Dogs are commonly known as ‘a man’s best friend’, so it comes as no surprise that these loveable, loyal canines play vital roles in supporting people with disabilities.
The first known example of a special relationship between a dog and a blind person was depicted in a first-century AD mural in the ruins of Roman Herculaneum.
1931 two amazing British pioneers, Muriel Crooke and Rosamund Bond, organised the training of the first four British guide dogs from a humble lock up garage in Wallasey, Merseyside.
Today Guide Dogs is the world’s largest breeder and trainer of working dogs.
More than 29,000 people have been helped by the charity to achieve life-changing independence.
And now, Toyota GB are excited to be supporting the charity with their work, and have proudly presented Banjo, one of the four puppies who’ll be supported by the company throughout their guide dog training.
Toyota GB has a two-year partnership with the Guide Dogs charity, as part of its aim to improve mobility for all.
Banjo, a seven week old Golden Retriever x Labrador dog, is introduced in a new film (below) showing him starting his training at the Guide Dogs National Breeding Centre in Bishop’s Tachbrook, Leamington.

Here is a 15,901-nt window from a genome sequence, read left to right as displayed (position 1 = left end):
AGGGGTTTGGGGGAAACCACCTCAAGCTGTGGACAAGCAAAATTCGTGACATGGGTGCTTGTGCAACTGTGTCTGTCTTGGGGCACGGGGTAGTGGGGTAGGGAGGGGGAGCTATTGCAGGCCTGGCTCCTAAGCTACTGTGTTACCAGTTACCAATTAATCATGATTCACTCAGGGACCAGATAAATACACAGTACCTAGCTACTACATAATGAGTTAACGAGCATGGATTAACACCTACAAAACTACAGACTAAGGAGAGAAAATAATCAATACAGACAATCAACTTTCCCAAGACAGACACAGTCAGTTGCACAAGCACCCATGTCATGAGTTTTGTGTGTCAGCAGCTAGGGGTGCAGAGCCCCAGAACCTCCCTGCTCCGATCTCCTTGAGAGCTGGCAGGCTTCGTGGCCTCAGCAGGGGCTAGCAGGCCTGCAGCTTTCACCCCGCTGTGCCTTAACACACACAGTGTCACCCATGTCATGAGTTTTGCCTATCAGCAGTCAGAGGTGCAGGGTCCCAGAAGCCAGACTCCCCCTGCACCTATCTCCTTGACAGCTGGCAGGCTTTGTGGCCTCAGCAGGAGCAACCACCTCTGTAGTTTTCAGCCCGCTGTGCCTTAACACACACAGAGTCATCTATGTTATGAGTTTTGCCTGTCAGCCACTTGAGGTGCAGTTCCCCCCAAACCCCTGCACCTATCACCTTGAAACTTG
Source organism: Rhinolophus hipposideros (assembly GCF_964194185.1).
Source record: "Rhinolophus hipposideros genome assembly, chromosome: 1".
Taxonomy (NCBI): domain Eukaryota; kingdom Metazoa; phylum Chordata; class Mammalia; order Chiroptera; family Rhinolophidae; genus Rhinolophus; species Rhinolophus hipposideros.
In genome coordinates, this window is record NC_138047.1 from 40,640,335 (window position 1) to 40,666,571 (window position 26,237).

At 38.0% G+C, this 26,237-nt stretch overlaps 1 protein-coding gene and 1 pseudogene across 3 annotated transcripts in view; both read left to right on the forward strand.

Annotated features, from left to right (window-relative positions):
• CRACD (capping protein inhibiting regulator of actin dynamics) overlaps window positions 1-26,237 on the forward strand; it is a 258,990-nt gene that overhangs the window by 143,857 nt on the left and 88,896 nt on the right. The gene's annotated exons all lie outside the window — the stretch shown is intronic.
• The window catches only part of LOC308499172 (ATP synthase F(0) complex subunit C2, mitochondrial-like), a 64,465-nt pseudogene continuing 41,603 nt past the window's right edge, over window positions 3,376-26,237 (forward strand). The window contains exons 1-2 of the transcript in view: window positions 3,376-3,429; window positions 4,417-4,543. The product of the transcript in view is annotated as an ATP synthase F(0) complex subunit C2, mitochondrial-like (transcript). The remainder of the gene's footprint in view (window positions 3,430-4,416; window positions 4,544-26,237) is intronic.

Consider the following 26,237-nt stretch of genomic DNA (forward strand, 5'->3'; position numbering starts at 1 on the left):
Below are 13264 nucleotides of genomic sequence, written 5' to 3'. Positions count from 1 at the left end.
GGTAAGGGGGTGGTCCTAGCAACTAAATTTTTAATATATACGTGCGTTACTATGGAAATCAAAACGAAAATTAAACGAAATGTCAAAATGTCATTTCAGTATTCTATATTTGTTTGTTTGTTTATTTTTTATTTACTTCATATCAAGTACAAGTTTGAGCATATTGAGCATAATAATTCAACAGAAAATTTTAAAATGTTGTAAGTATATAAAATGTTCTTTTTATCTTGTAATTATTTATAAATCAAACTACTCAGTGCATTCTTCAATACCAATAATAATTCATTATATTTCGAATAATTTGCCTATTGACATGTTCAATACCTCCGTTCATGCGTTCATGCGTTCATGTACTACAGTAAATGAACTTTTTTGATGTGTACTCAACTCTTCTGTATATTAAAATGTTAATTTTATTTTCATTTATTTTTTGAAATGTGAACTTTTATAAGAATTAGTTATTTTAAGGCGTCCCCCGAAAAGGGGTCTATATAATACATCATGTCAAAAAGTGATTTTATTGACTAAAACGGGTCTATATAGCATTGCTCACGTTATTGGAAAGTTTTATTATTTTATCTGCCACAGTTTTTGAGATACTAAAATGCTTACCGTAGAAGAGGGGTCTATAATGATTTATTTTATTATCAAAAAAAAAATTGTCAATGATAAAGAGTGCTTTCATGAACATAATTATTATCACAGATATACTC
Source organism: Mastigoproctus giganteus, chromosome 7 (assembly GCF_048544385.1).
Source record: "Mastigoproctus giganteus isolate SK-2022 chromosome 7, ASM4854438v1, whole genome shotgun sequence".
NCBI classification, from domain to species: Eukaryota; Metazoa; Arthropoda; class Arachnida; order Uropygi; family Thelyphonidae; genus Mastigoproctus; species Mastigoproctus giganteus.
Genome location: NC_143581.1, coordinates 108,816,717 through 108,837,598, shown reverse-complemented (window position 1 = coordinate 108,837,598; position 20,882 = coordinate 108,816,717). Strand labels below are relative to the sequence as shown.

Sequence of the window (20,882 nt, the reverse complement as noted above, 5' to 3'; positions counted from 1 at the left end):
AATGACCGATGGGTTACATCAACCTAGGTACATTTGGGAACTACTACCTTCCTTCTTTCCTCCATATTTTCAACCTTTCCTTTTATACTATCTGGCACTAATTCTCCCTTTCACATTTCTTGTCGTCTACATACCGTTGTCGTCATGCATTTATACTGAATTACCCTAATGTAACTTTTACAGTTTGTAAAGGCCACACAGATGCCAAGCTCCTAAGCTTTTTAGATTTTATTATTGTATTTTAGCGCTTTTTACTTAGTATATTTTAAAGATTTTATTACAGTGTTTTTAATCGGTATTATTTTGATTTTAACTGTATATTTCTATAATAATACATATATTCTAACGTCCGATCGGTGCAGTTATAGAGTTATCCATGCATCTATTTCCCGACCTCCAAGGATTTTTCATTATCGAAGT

It costs £41,000 to train a guide dog and just over £55,000 to support a guide dog throughout its working life.
Funds raised by Toyota GB will provide life-long support for Banjo and will also support the training of three other guide dog puppies named Genchi, Poppy and Elsie.
Guide dog puppies like Banjo spend a week of socialisation and habituation at the Guide Dogs National Breeding Centre.
This is a really important part of their journey to become fully-fledged guide dogs, as well socialised pups are typically happier, friendlier, and more predictable and are better able to handle stress.
The puppies are introduced to a range of different visual, auditory and tactile stimuli and also interact with a variety of different people and explore their surroundings, indoors and outdoors.
They are also handled and stroked with different textured materials and play with soft, hard and noisy toys. The puppies also hear different sounds such as washing machines, phones, radio, TV, alarm clocks, keys jangling and bags rustling, so they become desensitised to everyday sounds.
They also get to enjoy lots of play with their siblings and after a week at the breeding centre they join a puppy walker to become acclimatised to everyday life until they are ready to start their guide dog training at 12 – 14 months of age.
At two years of age most guide dogs are ready to be matched with someone living with sight loss.
Guide Dogs have a very high success rate in training and placing guide dogs, however, inevitably a few dogs prove to be unsuitable for being a guide dog and these may go on to become other types of assistance dogs.